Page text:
Learning the ABCs of finance, and why it won't help
Taking a course in managing money won't teach you the reality of a playing field that isn't level.
They're popping corks over at the Finance Ministry. The Ministerial Committee for Legislation, which vets proposed laws, smiled on the bill for "financial education" - a treasury-led endeavor to teach people how to manage their finances.
Teaching people how to manage their money is a good thing, especially given the vast advances in the money market, services, technology and labor in the last 20 years. The world is a very complicated place and the risks to the unwary and uneducated are greater than ever.
But the wild enthusiasm for financial education is worrying; it reflects a perception that the individual, the saver, the taxpayer, is the main party responsible for his fate. If only he learns the rules of the game better, he can play to win.
That isn't how it works. The biggest problem isn't that the people are ignorant, it's that the rules of the game ensure that most will lose, unless they have the right connections.
Here are some of the things that could be taught in the financial education course, and here's what you can do with that knowledge.
What you will learn: Your ability to sustain your standard of living after retirement depends directly on how much you set aside each month, and on the profits your pension fund (or other long-term saving plan ) achieves over decades, minus management fees. The difference of a few percentage points in annual returns, or management fees, accrue like compound interest into differences of hundreds of percentage points over, say, 40 years of saving money. And those returns depend on the talents of the people managing your pension portfolio and the securities they pick.
What you can do about it: Very little. You can't predict who will turn out to manage investments well. Most investment gurus are more like comets than stars - maybe they do amazingly well one year or over 10, but that's no promise they'll continue to do so. So what will determine the portfolio's returns is how well the market does and the scale of management fees.
Now, how well the market does depends on economic growth - and on the organized, serial gouging by the big men and women in the capital market, be they investment managers or corporate owners. The stronger and more corrupt the clique, the bigger its share of the economic pie, at the expense of millions of savers.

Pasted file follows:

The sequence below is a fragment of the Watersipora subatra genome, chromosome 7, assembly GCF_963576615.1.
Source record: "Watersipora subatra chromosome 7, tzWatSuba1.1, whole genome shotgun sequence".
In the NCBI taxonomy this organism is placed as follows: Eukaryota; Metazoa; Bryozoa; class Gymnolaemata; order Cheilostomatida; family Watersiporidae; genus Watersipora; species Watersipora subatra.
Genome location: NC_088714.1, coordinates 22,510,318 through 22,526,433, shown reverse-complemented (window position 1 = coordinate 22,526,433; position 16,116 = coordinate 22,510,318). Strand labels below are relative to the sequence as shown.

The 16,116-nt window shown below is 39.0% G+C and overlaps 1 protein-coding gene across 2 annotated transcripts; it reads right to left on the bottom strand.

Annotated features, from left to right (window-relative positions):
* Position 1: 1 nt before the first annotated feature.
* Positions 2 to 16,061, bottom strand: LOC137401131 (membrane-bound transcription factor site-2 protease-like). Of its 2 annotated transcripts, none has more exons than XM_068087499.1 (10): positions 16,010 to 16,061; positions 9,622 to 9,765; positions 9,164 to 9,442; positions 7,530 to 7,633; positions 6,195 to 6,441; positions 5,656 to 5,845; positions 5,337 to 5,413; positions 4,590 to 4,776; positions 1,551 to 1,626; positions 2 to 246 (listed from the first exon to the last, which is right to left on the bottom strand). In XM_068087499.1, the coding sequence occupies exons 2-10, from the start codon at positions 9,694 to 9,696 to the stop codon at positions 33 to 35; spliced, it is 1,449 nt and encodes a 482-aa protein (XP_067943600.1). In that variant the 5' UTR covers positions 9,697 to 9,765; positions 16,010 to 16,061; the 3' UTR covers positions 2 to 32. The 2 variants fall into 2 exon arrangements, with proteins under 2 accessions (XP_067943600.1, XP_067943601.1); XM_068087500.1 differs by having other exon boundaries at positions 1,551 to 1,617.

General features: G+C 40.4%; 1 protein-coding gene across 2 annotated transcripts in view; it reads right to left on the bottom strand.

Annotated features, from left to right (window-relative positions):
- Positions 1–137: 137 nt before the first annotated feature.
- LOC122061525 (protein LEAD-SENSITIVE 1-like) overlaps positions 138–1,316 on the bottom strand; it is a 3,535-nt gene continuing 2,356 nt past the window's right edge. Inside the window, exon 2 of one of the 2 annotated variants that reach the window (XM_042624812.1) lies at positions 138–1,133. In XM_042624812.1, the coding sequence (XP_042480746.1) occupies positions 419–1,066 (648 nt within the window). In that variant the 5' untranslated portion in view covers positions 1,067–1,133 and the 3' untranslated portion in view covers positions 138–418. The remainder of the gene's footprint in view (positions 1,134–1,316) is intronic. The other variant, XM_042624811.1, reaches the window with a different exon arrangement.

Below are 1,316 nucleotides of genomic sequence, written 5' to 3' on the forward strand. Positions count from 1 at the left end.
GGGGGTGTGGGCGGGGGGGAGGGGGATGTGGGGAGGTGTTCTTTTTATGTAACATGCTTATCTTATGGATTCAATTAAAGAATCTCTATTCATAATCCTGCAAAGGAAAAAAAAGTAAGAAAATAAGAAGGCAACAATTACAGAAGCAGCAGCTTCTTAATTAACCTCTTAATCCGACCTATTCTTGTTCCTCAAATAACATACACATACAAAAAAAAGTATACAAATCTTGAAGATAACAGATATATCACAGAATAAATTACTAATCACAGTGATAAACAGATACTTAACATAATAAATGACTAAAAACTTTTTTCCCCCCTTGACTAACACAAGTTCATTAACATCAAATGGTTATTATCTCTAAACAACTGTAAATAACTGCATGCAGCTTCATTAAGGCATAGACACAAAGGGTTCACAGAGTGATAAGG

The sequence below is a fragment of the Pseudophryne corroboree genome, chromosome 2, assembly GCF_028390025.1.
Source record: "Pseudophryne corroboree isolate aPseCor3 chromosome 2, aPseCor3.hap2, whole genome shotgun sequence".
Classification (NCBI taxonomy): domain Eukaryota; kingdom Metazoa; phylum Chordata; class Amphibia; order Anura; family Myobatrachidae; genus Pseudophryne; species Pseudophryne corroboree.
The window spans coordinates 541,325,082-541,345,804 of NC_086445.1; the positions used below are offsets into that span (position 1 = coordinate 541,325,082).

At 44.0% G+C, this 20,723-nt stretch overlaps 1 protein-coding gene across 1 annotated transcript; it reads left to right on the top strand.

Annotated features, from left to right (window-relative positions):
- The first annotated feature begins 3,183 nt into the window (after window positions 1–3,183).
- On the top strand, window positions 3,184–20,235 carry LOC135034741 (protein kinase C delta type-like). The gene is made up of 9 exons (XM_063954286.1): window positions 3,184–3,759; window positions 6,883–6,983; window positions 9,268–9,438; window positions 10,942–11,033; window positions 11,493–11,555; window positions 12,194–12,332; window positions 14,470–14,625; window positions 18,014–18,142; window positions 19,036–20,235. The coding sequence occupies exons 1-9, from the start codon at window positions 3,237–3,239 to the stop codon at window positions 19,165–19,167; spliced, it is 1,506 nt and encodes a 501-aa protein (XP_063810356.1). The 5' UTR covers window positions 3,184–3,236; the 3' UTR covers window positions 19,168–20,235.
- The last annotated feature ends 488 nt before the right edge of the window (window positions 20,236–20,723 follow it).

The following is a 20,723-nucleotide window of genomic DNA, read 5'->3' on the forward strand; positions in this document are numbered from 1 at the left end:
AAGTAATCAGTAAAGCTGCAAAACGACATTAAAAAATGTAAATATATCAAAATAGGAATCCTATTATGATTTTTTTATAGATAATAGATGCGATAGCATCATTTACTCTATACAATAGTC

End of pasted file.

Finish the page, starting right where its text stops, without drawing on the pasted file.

In recent years, Israel's economy has become especially swinish; vast chunks of profits have been going straight to a very few people, through insider transactions, tender offers, inflated salaries, leverage, pyramid structures and "haircuts" - defaults.
The public doesn't get it yet, because the low interest rates have been pushing asset prices high. The regulators haven't done anything about it because the forces they'd have to battle are clever and enormously stronger.
What you will learn: Haircuts are a perfectly legal move in which a company that borrowed money from the public through bond offerings defaults in part. It admits that it can't repay the principal, not in full at least, and interest.
Maybe it can only repay 80% of the loans, or maybe just 10%; in any case, it's a haircut and the arrangement hashed out with creditors will always be horribly complicated. The deal will include issuing a host of new securities that won't mature for a long time; the upshot is that the bewildered investor doesn't know if he's been gently trimmed or been given a buzz cut.
Rules for the rich
With little choice, institutional investors accept arrangements baldly tilted in favor of company owners, and learnedly explain that it's the best alternative.
What you can do about it: Nothing. The capital market is a highly concentrated place, and many of the biggest borrowers also control our pension funds. A gang of 20 bankers, businessmen and managers control most of the public's assets, assuring that most institutional investors managing the public's money won't buck at gouging. They will shy away from demanding fairer market conditions concerning, for example, interest rates, securities, collateral to back corporate debt, and tighter regulation of insider transactions and executive pay.
Prime Minister Benjamin Netanyahu and Finance Minister Yuval Steinitz have put off implementing many recommendations by the economic concentration committee by six years; Israel's fat cats will have plenty more time to lap up the cream before somebody kicks the bowl. Since many of the cats are actually in sorry financial straits, they'll be more aggressive and gluttonous than ever.